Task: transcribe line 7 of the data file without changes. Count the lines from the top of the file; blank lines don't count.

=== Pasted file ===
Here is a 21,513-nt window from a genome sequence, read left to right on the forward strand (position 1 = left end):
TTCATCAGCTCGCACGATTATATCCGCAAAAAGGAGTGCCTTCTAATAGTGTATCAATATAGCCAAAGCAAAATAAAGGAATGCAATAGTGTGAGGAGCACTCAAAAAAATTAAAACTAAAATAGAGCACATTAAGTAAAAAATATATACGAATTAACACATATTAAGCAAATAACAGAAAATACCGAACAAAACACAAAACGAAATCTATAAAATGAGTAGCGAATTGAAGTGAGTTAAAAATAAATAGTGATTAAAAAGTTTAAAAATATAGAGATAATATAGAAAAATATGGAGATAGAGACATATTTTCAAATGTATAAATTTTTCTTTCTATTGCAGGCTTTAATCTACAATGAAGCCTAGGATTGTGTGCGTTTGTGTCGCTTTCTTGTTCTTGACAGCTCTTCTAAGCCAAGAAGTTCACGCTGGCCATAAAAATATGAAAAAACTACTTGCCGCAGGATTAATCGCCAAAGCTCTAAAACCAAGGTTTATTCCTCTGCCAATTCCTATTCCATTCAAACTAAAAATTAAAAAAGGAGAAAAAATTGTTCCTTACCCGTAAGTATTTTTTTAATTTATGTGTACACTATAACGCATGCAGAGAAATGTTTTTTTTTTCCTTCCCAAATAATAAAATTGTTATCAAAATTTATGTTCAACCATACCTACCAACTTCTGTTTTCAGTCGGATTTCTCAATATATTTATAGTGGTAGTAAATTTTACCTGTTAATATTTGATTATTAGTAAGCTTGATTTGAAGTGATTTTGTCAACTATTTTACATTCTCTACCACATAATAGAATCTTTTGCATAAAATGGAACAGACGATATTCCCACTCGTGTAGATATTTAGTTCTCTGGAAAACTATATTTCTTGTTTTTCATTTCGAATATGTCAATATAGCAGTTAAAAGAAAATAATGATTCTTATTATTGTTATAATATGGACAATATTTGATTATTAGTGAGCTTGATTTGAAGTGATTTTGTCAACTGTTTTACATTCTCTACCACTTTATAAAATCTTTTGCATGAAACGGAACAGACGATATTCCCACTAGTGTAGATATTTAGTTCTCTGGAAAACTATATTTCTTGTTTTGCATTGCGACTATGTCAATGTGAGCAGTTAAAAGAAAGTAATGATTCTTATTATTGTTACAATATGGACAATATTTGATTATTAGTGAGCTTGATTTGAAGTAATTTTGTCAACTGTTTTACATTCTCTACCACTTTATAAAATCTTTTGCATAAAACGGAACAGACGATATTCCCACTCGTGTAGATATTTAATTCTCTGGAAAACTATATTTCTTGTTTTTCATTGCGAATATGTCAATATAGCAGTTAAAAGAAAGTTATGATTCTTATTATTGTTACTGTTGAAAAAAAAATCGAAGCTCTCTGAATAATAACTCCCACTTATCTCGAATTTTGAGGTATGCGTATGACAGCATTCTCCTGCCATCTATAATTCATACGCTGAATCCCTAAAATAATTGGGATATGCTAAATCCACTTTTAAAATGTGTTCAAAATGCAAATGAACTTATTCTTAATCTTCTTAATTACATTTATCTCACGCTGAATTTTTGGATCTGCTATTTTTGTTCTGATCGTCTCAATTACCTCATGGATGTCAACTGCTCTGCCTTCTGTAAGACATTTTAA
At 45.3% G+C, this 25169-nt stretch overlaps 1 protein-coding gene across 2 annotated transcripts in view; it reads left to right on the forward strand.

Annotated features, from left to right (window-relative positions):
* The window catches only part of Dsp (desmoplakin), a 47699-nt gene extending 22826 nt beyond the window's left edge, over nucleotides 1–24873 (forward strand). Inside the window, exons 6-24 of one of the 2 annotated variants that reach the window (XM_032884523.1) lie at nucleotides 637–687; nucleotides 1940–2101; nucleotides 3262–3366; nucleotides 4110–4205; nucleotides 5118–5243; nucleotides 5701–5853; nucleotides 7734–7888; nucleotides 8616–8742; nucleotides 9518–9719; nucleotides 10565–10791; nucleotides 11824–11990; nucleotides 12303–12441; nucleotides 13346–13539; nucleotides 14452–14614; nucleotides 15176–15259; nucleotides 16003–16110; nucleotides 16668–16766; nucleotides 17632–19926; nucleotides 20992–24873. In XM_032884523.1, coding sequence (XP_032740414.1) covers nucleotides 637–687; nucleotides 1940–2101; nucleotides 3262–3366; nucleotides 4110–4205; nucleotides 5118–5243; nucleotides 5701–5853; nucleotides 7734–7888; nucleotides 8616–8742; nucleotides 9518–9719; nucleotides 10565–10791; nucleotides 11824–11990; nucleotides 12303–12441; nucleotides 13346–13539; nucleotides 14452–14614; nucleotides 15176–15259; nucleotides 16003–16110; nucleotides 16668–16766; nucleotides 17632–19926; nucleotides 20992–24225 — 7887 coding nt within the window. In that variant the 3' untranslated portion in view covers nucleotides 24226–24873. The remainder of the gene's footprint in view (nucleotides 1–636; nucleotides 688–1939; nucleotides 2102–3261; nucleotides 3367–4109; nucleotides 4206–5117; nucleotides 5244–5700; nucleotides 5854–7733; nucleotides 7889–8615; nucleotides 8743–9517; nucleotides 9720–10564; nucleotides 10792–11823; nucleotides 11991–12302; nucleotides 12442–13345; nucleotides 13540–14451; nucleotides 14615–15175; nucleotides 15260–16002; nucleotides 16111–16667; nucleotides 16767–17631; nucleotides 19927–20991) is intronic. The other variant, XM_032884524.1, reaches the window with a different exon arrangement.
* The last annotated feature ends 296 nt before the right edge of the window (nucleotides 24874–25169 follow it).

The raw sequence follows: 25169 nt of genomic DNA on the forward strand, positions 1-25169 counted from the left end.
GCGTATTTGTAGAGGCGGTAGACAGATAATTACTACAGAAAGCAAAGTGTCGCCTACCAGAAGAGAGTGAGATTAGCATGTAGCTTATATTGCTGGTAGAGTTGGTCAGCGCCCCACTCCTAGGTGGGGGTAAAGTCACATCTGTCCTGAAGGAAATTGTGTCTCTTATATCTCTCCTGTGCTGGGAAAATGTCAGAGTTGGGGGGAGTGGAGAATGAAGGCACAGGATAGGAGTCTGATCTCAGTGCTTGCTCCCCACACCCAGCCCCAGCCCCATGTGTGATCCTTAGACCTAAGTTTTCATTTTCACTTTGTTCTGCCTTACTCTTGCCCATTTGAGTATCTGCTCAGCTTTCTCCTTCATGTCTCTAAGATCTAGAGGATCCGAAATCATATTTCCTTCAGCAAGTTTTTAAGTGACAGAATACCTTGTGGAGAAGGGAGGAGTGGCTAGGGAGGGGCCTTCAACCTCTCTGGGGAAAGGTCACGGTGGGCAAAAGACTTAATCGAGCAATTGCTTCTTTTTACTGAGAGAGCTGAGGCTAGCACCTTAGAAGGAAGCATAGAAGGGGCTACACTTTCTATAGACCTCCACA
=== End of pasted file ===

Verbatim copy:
The raw sequence follows: 25169 nt of genomic DNA on the forward strand, positions 1-25169 counted from the left end.